The calls for President-Elect Joe Biden to diversify his cabinet has intensified. The incoming president with Vice President-Elect Kamala Harris met virtually with leaders of seven of the nation’s most prominent civil rights organizations. The meeting included the NAACP, the National Urban League and the National Action Network, led by Rev. Al Sharpton. As described in a press release by attendees, the meeting discussed “racial equity, social justice, and increased diversity in the Biden-Harris Cabinet.”
The call comes as Biden and Harris have faced continued pressure from various interest groups to tap diverse picks to follow through on Biden’s long-held promise to appoint a Cabinet that “looks like America.” Despite the ongoing pressure campaign by some outside groups, Biden has maintained that it will be the most diverse in American history when his full Cabinet is announced.
Unlike the relationship with the outgoing administration, NAACP President and CEO Derrick Johnson said, “This administration. It’s not adversarial. It is open for dialogue.” Biden shared the same sentiments, stating, “Their job is to push me; my job is to keep my commitment and make the decisions.” The mutual respect shared by all groups involved led to the civil rights groups’ leaders speaking positively of the meeting but said their satisfaction ultimately would be determined by the president’s choices.
So far, Biden’s choices have aligned with his promise of compiling a diverse Cabinet. The president-elect’s team highlights the fact that several of Biden’s picks thus far have broken barriers, including the first women to lead the Treasury Department and the nation’s intelligence community, as well as the first Black American individuals to serve as chair of the Council of Economic Advisers and deputy treasury secretary. Also, Biden has selected retired Army Gen. Lloyd Austin as Secretary of Defense, one of the Big Four Cabinet positions, which will make him the first Black American to hold this powerful position.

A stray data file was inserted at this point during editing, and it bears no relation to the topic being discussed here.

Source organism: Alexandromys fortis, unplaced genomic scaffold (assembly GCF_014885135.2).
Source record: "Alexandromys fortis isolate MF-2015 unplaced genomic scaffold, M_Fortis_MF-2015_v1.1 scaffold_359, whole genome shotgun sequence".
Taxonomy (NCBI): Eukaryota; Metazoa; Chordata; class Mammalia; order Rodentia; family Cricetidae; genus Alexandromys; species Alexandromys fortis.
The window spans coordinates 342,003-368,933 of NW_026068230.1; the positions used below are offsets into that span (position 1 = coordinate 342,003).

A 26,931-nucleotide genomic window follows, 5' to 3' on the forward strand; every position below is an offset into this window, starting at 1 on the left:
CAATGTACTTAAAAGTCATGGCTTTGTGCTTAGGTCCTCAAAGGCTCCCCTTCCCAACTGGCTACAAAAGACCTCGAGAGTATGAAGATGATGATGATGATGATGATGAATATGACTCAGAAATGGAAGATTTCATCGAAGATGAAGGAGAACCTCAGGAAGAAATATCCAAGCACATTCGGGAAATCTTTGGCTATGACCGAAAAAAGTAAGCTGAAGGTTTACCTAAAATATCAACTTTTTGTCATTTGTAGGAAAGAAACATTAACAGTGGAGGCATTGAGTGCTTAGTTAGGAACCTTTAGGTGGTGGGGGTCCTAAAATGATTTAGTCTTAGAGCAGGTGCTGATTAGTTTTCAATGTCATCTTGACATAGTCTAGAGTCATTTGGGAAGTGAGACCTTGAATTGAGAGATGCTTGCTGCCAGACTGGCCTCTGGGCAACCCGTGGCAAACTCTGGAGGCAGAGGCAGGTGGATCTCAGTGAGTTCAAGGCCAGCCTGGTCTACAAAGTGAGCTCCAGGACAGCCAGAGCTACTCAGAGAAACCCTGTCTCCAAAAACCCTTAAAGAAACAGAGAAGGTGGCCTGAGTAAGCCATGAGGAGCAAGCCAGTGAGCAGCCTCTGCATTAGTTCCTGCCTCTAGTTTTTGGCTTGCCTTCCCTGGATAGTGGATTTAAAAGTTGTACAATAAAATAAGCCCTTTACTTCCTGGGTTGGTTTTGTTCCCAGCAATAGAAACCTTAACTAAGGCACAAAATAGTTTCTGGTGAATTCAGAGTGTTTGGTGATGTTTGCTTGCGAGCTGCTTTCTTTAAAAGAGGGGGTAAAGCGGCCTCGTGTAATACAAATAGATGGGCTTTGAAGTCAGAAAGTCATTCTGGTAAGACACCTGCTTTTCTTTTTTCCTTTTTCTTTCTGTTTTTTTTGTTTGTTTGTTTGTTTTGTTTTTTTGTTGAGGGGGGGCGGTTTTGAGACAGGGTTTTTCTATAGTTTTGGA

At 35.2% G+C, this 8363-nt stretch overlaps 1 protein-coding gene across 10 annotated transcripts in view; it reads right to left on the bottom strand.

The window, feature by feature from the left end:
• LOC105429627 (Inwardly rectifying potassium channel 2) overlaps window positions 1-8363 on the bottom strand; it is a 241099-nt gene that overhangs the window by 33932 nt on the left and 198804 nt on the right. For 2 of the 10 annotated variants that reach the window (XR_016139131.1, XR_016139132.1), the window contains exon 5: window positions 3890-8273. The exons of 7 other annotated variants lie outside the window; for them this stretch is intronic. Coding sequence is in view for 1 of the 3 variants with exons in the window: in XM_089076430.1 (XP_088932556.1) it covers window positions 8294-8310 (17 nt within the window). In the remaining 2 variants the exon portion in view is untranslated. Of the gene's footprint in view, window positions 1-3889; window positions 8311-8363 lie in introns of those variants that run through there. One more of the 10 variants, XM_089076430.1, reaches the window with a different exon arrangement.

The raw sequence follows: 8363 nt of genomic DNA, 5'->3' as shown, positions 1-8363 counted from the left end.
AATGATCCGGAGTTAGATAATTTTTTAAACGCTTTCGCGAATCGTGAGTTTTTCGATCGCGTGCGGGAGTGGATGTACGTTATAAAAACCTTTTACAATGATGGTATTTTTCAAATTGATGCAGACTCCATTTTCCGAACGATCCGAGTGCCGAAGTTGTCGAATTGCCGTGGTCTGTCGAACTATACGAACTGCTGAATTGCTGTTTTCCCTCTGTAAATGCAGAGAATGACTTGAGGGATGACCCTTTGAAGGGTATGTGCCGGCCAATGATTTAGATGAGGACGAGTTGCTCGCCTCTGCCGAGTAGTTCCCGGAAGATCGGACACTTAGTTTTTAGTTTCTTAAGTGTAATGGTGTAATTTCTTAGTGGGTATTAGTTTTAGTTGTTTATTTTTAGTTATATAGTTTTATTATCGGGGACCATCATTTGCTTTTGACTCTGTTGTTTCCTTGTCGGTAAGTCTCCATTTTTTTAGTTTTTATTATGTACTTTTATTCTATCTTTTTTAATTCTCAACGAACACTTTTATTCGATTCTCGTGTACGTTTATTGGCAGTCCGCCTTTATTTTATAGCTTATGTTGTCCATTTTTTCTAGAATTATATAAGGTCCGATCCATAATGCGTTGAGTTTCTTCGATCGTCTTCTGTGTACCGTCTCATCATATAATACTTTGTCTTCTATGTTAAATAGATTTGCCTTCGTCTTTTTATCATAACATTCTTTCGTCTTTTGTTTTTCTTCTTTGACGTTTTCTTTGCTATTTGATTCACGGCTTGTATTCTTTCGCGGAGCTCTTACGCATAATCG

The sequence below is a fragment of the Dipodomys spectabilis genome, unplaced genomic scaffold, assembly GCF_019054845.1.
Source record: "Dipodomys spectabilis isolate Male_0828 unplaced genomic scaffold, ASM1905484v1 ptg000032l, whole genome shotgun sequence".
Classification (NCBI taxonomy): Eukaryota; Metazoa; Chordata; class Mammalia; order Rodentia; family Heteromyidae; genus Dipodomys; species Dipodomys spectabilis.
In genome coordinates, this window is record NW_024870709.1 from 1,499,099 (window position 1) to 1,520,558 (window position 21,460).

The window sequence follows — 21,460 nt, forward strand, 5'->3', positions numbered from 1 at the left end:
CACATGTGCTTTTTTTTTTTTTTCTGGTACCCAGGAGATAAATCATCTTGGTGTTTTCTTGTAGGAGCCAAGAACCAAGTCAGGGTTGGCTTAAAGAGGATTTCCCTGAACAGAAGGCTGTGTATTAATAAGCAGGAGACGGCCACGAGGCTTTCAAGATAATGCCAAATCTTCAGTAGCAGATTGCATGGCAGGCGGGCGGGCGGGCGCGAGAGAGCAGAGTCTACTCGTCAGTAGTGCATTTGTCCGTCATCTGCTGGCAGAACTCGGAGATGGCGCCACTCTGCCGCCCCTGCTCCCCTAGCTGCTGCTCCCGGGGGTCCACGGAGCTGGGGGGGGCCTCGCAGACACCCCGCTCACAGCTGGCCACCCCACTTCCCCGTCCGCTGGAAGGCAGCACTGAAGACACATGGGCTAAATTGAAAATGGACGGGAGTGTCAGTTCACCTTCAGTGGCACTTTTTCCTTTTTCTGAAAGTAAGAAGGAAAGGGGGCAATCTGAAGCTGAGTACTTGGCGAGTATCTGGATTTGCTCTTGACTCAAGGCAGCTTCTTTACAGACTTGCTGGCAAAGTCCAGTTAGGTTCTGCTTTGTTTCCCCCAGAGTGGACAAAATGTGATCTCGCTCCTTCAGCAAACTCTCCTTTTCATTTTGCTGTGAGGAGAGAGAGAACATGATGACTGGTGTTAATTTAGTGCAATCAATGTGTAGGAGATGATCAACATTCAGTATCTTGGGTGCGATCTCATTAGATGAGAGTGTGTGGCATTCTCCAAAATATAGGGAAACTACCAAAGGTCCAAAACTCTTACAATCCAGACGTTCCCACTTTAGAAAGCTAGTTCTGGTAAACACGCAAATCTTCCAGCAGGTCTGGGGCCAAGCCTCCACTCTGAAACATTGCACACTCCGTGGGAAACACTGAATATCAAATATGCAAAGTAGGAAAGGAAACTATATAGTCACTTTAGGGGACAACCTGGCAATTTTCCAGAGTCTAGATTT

Another key unfilled position is attorney general, a post that will take on an outsize significance in the wake of a summer that saw nationwide protests over racial injustice and the state of policing in America. Biden has demurred when asked if he would appoint a person of color to the role and has not yet announced when he expects to fill the position.
Sharpton stressed that his preference is to have a Black attorney general, noting that they would need to have a civil rights background. In contrast, Derrick Johnson believes the attorney general isn’t a person; it’s a profile. “The profile needs to be someone who understands how the department operates, who can increase the confidence and also get the support of the existing staff and have the courage to take all the hard issues that are going to be necessary, particularly around public corruption. You have to have someone who’s willing to step right into the office in the midst of a fire and be willing to take on the fight because this is not for the faint of heart.”
A specific name was never presented to Biden on who should be the attorney general, but there was a consensus. Everyone agreed that Biden’s pick for attorney general should be someone who will make it a top priority to reshape how the department handles both criminal justice and policing issues as well as voting rights enforcement through DOJ’s Civil Rights Division.